The importance of New Zealand’s steel fabrication and our certification

Since our inception, we’ve been a key driver for research and development in seismic resisting steel construction. Together with our many steel construction industry partners we’ve evolved an innovative and cost effective constructional steelwork design and fabrication system which, as shown in the recent Canterbury and Kaikoura earthquakes, is delivering well performing steel-framed buildings.

Funded by local industry and support of SCNZ, we’re also providing an extensive training and certification framework for our members and stakeholders. That’s why we’re pleased that over 30 of our fabrication members (representing 80+% of our local steel fabrication capacity) are now SFC scheme certified.

In taking these steps, our stakeholders are able to benefit. There are less construction delays from locally fabricated buildings and early investment return, the local economy secures better jobs and improved trade balance; and building users are more confident in the quality of their building. And for our industry - whether designer, responsible project engineer, fabricator or inspector, we’re able to sleep at night knowing we’ve followed the requirements of our building regulations.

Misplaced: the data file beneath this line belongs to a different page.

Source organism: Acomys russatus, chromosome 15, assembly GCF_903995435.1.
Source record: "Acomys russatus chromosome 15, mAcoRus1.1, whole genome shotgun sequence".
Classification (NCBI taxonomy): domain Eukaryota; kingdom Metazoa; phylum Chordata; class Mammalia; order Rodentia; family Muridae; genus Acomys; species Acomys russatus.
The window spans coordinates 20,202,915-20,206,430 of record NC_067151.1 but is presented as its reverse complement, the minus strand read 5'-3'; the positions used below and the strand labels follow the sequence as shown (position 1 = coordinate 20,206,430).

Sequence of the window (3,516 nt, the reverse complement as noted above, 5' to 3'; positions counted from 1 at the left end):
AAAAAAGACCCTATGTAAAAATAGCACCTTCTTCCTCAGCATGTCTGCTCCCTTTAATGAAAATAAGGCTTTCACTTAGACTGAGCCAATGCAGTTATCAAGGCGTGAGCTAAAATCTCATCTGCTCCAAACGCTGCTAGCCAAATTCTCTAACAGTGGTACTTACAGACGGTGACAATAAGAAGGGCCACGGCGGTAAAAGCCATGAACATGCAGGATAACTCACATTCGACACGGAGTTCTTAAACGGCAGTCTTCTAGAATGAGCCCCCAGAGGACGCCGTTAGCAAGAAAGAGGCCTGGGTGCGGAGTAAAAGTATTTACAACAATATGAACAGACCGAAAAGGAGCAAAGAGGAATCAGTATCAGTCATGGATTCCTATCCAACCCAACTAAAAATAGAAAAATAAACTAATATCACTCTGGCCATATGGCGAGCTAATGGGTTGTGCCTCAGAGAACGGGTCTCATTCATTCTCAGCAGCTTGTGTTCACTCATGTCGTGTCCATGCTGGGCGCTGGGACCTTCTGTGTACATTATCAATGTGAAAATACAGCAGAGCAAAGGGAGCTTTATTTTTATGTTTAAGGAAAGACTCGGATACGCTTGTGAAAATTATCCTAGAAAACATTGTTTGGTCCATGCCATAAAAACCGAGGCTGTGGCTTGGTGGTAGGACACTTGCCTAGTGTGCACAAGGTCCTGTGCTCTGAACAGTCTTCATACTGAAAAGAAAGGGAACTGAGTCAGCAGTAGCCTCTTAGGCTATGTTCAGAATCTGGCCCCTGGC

Never underestimate the risk of imported steel

The liquidation of fabricated importer Challenge Steel will have massive implications in terms of time delays and additional cost - particularly for Christchurch projects. For us, the likely root cause was an underestimation of the risks associated with importing fabricated steel from places unfamiliar with the complex requirements of steel structures designed to New Zealand seismic performance requirements.

This no doubt highlights the benefits a credible local supply chain such as the SFC scheme certified fabricators can bring. But, also that we need to work tirelessly to consistently meet the requirements of our regulations and lead by example. 

More work is needed in the product conformity assessment space and continued advocacy with government to ensure regulations are met and that international trade is fair and equal.

 

Want to discuss this further?

If you’d like to share your thoughts, feel free to contact our Director Wolfgang Scholz on wolfgang.scholz@hera.org.nz or by phone on +64 9 262 4848.